I see these as two mostly different situations. The reseller of illegal files is, in much more likely to be taking away a paying customer from the person with the legal right to sell the content.

But wait! What if the illegal sale is DRM free and free of geo-restrictions? Might a reader decide to purchase the illegal copy because the legal one is so fundamentally broken from the reader’s point of view? Might a reader decide to purchase the illegal copy because the legal copy is on a website that is heinously hard to use (looking at you Sony store and eHarlequin.) That’s why Amazon is kicking your ass, by the way, even with the DRM.

I’d say the reader might be silly to pay for the illegal copy when they can get it for free, but that’s assuming they recognize that the illegal seller is, in fact, a crook.

Should Authors be Up In Arms about Piracy?

No. I don’t think so. Not yet.

Because the ONLY rigorous study done on this issue demonstrated that piracy increased sales of print books for all but the top selling authors.

If you are an author, there are better ways to spend your time than chasing down pirates. Maybe later there will be even better and even bigger studies that give us more insight and point us to actions that make sense. But right now, authors, if your books are pirated, maybe you should be glad.

What About Publishers?

My backlist is suddenly of value to me. There’s no sane reason for me to allow such titles to sit with a publisher who is doing NOTHING with them when I can now get my rights back and either sell my backlist myself or get it out there for free to seed my front list sales. Or maybe even both those things.

Publishers have done a very very poor job of identifying which small backlist titles are worth doing something with. By small I mean, not To Kill A Mockingbird but, say, out of print Romance titles that show up on Best Of lists or are constantly mentioned in reader discussions. Until recently, authors had no recourse even though they knew they had out of print titles readers are desperate to read. (Case in Point: Lord Ruin. Published 2002, OOP shortly there after, yet every month since the release of that book, I get emails from readers on that book and the lack of sequels to it. Every single month for going on 9 years. And those are just the people who trouble to email me.) It’s the long-tail and right now, authors can monetize/publicize it for themselves because Publishers are not even though they have the rights.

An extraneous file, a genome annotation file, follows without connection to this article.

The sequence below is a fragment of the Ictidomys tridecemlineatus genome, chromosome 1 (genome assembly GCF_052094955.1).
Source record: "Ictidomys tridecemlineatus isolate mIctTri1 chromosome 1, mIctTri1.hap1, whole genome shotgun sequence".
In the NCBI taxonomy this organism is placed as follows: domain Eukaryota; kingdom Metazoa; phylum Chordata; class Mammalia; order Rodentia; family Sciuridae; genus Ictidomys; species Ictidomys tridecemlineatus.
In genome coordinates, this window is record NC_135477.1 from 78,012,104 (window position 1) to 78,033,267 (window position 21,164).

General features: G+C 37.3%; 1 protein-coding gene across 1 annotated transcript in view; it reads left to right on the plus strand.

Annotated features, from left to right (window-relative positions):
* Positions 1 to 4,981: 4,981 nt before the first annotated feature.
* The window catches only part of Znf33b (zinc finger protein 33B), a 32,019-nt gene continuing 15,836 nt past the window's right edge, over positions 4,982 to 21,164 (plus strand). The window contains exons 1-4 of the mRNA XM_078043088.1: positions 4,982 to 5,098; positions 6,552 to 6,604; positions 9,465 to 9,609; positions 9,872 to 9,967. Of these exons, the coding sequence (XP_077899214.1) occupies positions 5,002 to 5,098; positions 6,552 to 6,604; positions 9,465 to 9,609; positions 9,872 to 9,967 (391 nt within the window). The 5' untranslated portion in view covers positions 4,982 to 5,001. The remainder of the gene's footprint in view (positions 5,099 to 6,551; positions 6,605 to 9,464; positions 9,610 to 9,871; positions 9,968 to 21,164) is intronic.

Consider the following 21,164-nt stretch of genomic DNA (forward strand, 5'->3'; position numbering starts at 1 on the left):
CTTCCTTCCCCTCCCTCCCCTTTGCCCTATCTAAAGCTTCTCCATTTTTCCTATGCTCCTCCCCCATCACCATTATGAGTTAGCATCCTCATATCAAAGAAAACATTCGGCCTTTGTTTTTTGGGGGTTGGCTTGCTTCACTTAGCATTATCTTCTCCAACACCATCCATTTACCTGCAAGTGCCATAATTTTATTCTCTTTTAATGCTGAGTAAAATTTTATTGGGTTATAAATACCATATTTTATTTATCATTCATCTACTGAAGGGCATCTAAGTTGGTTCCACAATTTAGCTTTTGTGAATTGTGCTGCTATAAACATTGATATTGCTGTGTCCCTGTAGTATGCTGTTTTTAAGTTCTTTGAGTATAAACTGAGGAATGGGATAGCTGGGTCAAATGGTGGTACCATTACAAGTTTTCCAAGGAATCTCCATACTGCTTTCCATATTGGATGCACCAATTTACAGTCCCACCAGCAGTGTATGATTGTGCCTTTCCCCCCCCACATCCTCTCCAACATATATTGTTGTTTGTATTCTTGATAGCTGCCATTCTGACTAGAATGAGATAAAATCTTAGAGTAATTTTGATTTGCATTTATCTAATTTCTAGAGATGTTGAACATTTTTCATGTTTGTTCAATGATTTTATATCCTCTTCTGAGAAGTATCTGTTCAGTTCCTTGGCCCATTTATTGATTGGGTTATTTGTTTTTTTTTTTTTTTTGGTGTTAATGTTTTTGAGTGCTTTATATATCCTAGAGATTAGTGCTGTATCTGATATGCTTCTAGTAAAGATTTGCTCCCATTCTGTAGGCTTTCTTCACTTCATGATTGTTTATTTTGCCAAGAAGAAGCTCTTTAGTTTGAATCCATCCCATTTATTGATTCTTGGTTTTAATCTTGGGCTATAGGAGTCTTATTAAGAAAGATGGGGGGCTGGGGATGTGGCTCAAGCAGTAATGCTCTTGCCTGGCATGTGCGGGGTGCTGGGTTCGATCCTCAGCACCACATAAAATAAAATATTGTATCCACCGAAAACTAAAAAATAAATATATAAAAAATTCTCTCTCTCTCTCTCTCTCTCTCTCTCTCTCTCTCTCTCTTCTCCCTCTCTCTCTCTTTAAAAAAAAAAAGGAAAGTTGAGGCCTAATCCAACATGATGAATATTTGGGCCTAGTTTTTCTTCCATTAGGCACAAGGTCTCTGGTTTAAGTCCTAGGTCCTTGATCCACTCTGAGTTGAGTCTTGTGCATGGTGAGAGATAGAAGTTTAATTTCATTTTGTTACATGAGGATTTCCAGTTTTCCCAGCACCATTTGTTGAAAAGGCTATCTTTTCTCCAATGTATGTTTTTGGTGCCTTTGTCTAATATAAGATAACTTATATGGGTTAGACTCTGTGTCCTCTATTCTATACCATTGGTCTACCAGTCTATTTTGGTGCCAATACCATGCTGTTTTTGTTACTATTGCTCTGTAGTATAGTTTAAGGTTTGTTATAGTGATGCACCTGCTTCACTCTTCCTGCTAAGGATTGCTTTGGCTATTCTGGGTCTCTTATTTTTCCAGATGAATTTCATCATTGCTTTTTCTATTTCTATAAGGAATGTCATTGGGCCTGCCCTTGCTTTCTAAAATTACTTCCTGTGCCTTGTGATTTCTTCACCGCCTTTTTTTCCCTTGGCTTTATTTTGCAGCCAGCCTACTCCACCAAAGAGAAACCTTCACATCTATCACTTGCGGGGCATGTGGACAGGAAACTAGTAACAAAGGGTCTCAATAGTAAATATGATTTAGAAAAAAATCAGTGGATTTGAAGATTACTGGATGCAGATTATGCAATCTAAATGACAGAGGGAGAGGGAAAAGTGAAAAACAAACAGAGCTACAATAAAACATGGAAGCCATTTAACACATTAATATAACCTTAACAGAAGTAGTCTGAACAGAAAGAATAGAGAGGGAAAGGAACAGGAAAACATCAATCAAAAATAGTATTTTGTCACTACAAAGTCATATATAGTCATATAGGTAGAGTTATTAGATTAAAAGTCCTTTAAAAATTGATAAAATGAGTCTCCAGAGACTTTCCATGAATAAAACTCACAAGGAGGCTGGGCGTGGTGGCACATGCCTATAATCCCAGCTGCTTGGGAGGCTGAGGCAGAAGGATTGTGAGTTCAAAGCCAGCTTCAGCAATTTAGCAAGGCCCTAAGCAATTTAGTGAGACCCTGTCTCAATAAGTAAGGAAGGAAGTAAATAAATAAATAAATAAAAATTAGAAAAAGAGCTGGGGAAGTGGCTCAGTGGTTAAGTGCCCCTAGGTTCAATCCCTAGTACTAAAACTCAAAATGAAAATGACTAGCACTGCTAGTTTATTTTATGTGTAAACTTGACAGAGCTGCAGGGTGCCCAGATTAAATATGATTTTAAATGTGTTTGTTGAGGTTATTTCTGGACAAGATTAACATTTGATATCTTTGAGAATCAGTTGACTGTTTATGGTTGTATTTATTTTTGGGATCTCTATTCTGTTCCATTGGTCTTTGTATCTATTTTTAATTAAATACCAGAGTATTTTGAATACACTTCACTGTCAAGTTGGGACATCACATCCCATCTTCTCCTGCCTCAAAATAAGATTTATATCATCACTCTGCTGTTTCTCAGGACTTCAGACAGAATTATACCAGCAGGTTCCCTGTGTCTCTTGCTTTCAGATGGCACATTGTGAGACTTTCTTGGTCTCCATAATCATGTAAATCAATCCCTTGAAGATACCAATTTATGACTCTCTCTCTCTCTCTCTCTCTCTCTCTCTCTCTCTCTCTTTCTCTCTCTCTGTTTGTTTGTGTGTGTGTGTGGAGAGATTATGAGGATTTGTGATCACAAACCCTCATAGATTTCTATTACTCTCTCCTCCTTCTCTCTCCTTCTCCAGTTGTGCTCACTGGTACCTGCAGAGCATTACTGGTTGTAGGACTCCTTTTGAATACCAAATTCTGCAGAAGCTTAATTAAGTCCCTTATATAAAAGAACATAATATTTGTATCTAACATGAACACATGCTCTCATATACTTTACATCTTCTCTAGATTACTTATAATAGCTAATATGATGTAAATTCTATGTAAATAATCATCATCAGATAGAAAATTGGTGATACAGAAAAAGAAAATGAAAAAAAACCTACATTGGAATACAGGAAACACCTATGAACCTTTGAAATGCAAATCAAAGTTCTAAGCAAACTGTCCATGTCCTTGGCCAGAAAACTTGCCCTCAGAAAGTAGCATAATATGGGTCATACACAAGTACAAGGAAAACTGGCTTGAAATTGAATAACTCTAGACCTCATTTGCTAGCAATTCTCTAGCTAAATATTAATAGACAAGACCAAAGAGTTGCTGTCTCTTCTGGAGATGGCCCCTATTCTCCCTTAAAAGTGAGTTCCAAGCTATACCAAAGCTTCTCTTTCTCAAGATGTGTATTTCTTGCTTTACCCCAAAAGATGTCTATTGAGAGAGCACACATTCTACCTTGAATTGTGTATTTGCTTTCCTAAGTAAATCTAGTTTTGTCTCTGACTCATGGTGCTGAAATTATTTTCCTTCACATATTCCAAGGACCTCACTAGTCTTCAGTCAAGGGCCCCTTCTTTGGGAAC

What About Readers?

In my opinion, right now readers are getting the short end of the stick. Publishers don’t have a handle on the impact of piracy and have no idea what to do to combat it. Or maybe they do. Maybe the reason they seem so ineffective at combating piracy is that they’ve secretly compiled the data and concluded that it’s not killing book sales. But I doubt that. They’re busy stressing over prints sales vs digital sales and cutting off their noses to spite their faces (I’m looking at you, Agency Model) and forgetting that they have a whole new avenue of sales in which people actually buy MORE of their product. Alas, the evidence suggests that publishers don’t yet get it.

My suggestion is that publishers make it so easy and painless to read books in any format and on any device that readers don’t need to go find an illegal copy. Publishers should never leave a reader muttering about how they can’t even read content they legally bought just because their old Kindle died and now they have Device X which is sexier. You’re failing if it’s trivial to find readers talking about how to crack your DRM so they can read and categorize their eBooks the way they want. And guess what? It is trivial.

Publishers, please, please please learn what metadata is and why you need to care. Listen to what READERS want.

Authors, stop spending your time going after pirates. Wait until there’s proof you’re being damaged. Right now, the existing proof is that you are not being damaged.

Readers, keep the faith. This will get figured out.

Last thoughts

This is a one-draft post. I’m sure I’ve missed things or possibly not been as clear as I should be. I’ll clarify if I can.

Comment away if you like.


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9 Responses to “Thoughts on Piracy”

  1. […] This post was mentioned on Twitter by Carolyn Jewel, Amber Leigh Williams. Amber Leigh Williams said: RT @cjewel: Rant about Piracy and it's really NOT what you think. […]

  2. SonomaLass says:

    As Jane is fond of saying at Dear Author, publishers don’t think of readers as their customers. Booksellers are their customers, or have been, and that’s brick & mortar print sellers, of course. In my view, an attitude change is long overdue. They need to get over the fear of digital and all that goes with it and think about the bottom line of how to get their books into the hands of as many readers as possible.

  3. cjewel says:

    Yes, SonomaLass, you are right. Most publishers don’t sell directly to readers, they sell to bookstores, and those are their clients. I agree there’s a huge danger in this disconnect between the publisher and what the ultimate consumer wants.

  4. Thank you, Carolyn, for this post. I heart you.